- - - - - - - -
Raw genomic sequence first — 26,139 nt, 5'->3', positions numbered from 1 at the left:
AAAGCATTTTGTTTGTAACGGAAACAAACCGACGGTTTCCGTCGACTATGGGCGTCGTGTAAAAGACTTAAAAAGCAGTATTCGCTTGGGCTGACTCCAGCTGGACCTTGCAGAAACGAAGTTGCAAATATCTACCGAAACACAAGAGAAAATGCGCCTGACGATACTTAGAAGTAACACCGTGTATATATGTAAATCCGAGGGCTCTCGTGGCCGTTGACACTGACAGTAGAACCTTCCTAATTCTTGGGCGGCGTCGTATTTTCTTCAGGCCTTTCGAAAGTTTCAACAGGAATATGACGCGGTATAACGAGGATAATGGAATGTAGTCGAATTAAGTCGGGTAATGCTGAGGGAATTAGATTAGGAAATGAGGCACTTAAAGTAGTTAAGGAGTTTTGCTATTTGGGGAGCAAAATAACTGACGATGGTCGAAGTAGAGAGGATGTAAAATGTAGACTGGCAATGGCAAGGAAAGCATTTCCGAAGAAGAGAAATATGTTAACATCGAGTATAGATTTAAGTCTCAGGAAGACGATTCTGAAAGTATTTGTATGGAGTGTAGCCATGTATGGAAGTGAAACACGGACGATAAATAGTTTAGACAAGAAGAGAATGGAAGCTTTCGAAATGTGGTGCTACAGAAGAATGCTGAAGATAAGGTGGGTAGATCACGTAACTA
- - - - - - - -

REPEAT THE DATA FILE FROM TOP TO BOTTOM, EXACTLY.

Raw genomic sequence first — 26,139 nt, 5'->3', positions numbered from 1 at the left:
AAAGCATTTTGTTTGTAACGGAAACAAACCGACGGTTTCCGTCGACTATGGGCGTCGTGTAAAAGACTTAAAAAGCAGTATTCGCTTGGGCTGACTCCAGCTGGACCTTGCAGAAACGAAGTTGCAAATATCTACCGAAACACAAGAGAAAATGCGCCTGACGATACTTAGAAGTAACACCGTGTATATATGTAAATCCGAGGGCTCTCGTGGCCGTTGACACTGACAGTAGAACCTTCCTAATTCTTGGGCGGCGTCGTATTTTCTTCAGGCCTTTCGAAAGTTTCAACAGGAATATGACGCGGTATAACGAGGATAATGGAATGTAGTCGAATTAAGTCGGGTAATGCTGAGGGAATTAGATTAGGAAATGAGGCACTTAAAGTAGTTAAGGAGTTTTGCTATTTGGGGAGCAAAATAACTGACGATGGTCGAAGTAGAGAGGATGTAAAATGTAGACTGGCAATGGCAAGGAAAGCATTTCCGAAGAAGAGAAATATGTTAACATCGAGTATAGATTTAAGTCTCAGGAAGACGATTCTGAAAGTATTTGTATGGAGTGTAGCCATGTATGGAAGTGAAACACGGACGATAAATAGTTTAGACAAGAAGAGAATGGAAGCTTTCGAAATGTGGTGCTACAGAAGAATGCTGAAGATAAGGTGGGTAGATCACGTAACTA